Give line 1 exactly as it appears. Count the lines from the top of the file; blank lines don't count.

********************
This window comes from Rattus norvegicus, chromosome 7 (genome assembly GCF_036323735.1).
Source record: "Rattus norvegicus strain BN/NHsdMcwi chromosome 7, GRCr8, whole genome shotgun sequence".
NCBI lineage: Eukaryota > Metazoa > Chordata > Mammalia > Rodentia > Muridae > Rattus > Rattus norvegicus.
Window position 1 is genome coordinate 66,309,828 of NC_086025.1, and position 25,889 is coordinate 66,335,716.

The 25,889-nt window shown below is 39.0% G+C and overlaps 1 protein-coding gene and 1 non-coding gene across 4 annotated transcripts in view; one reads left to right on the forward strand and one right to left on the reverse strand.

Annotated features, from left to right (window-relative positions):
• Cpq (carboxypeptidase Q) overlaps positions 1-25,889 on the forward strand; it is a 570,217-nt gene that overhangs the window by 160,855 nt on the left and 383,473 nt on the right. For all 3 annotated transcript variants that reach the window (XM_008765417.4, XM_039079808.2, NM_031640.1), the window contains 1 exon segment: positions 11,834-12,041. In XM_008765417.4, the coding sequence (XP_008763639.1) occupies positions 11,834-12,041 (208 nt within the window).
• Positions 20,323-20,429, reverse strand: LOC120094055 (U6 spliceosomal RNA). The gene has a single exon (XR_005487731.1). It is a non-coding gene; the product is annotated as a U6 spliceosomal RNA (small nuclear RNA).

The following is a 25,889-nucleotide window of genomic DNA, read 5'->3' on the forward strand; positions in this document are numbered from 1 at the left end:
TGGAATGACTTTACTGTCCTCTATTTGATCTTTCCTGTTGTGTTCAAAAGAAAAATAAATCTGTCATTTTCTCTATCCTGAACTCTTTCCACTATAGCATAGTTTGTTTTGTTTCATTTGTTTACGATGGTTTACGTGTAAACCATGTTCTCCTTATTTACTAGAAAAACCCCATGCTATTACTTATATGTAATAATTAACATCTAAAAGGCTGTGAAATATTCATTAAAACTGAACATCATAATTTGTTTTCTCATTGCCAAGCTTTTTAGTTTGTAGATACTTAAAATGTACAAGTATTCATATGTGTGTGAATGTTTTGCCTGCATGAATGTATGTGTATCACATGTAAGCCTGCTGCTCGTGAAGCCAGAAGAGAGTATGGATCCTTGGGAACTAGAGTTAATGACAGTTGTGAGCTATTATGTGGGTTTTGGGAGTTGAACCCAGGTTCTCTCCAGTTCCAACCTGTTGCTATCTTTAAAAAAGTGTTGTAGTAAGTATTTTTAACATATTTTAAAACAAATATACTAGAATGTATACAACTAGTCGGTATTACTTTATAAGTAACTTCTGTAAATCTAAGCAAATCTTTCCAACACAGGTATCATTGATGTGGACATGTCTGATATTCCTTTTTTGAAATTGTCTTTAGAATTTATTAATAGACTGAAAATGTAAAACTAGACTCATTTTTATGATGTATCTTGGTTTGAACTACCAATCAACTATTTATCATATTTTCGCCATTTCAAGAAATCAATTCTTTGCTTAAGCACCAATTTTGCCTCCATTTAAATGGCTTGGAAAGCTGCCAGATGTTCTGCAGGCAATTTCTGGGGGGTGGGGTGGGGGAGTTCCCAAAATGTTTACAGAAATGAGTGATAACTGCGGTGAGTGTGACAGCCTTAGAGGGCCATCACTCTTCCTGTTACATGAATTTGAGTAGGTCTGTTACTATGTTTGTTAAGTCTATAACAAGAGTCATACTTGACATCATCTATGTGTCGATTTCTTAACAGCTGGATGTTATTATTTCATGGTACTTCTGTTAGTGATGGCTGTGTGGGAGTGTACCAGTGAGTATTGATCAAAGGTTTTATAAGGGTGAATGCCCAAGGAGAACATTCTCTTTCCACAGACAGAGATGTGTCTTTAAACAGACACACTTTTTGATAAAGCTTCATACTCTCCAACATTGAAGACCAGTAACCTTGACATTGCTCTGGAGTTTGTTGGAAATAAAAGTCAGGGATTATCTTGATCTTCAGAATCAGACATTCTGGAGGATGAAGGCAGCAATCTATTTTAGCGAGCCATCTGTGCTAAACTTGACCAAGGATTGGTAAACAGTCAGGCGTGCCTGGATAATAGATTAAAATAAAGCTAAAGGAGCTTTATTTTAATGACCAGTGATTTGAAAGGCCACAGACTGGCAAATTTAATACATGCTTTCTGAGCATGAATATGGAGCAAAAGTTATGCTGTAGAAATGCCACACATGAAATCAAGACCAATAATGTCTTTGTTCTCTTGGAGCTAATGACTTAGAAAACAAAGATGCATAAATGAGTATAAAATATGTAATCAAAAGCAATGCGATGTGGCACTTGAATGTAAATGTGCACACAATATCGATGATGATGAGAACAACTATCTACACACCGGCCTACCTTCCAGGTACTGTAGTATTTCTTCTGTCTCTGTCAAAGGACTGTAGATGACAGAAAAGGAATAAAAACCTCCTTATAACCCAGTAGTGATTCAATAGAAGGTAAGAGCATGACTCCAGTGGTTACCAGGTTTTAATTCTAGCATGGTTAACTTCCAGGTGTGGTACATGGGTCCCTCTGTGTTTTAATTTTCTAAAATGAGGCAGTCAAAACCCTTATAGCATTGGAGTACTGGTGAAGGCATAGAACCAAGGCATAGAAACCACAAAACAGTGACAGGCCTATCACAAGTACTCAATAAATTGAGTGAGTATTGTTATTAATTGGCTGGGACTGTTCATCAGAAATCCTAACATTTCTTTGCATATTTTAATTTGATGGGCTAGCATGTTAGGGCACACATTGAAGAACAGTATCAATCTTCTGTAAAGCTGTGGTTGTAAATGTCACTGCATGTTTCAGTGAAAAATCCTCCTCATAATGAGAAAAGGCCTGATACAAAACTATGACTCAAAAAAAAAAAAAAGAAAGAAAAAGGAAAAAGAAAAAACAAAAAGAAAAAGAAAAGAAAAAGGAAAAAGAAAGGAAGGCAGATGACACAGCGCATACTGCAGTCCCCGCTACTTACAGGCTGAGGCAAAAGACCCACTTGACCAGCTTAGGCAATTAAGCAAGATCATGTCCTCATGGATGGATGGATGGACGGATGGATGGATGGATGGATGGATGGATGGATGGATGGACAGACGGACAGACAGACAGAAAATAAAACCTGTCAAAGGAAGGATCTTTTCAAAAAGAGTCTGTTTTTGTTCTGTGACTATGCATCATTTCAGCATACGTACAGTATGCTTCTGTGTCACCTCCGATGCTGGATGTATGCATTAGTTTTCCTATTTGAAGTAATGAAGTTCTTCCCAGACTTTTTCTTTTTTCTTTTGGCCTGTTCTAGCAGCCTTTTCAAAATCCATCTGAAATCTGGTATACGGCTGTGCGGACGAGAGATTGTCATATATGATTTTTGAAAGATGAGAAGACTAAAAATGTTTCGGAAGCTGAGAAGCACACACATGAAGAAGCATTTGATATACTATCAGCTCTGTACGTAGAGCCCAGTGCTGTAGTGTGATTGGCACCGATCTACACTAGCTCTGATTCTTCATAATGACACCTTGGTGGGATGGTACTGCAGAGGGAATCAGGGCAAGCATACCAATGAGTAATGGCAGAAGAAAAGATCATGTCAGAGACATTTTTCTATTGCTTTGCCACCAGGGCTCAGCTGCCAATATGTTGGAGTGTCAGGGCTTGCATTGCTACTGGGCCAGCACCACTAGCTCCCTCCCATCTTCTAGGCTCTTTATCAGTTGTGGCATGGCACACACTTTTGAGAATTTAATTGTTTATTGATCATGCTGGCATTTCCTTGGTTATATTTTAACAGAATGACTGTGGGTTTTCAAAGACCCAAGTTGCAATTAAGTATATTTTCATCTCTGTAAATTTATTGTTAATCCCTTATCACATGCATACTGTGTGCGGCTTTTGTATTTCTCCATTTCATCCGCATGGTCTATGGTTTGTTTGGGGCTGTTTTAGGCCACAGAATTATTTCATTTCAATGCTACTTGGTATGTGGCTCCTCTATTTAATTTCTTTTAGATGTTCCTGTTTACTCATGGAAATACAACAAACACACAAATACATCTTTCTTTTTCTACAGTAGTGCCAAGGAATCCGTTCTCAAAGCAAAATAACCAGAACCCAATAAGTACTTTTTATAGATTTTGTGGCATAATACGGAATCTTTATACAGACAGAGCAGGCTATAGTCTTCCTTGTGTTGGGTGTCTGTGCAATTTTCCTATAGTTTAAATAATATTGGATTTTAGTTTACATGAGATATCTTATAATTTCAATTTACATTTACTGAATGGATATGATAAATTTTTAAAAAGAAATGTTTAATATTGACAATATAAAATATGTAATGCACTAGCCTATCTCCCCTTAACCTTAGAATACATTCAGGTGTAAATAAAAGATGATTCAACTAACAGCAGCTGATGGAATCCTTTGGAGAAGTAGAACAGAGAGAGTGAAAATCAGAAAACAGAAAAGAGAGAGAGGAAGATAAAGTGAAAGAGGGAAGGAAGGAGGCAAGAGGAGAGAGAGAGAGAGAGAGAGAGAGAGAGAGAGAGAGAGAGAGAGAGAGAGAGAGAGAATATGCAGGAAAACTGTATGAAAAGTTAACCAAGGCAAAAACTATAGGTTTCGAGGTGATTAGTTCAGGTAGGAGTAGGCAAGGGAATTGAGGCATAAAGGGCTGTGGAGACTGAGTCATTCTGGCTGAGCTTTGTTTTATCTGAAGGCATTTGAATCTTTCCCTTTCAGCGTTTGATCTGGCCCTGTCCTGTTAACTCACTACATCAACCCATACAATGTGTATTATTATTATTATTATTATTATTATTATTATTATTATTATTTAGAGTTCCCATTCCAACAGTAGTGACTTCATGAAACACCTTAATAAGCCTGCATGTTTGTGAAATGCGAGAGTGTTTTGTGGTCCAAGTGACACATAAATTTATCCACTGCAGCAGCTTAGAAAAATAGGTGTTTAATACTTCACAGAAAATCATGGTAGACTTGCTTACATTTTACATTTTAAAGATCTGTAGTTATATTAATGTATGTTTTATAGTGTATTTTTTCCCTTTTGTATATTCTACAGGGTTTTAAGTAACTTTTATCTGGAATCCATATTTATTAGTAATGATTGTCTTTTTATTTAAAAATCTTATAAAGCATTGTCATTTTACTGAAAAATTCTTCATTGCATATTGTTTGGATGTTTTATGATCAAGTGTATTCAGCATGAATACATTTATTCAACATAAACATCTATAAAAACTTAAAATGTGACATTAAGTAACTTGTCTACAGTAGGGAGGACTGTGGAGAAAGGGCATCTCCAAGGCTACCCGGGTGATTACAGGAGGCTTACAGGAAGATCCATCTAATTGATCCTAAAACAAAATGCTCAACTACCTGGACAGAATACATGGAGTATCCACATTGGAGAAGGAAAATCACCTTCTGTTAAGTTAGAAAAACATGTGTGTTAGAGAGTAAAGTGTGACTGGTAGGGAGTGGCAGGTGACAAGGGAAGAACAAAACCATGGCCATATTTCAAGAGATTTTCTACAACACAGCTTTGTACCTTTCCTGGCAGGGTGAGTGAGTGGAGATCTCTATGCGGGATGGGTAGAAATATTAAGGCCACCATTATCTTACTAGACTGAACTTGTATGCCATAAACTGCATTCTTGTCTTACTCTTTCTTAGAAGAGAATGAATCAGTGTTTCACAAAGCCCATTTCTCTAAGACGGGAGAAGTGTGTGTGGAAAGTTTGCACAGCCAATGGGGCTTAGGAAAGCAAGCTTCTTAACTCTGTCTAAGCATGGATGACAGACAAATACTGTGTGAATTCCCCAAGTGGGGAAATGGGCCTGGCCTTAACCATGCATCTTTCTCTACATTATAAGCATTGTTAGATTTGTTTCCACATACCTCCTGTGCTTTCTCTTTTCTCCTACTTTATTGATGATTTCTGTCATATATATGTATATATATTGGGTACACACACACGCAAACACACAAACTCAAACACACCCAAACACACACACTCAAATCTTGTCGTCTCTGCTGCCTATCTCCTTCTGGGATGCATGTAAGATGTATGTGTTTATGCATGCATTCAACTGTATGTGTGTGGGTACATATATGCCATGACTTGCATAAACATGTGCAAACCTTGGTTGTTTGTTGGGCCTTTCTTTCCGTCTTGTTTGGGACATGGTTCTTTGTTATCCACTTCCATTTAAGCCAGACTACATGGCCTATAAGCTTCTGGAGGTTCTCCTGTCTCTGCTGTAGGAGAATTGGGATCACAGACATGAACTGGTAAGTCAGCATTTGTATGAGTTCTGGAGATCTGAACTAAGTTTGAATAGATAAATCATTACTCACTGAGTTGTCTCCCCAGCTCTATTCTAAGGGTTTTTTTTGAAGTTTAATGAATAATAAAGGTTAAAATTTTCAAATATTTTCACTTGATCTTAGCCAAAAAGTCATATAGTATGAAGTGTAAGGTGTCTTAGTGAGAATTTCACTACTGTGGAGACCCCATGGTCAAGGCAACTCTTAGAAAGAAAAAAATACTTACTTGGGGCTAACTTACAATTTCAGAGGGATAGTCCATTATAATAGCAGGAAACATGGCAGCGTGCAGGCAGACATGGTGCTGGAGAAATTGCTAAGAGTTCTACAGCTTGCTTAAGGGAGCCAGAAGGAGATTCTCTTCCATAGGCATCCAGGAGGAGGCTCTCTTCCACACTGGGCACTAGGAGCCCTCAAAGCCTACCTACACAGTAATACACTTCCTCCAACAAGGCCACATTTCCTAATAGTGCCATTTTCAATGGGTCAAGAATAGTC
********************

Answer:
This window comes from Rattus norvegicus, chromosome 7 (genome assembly GCF_036323735.1).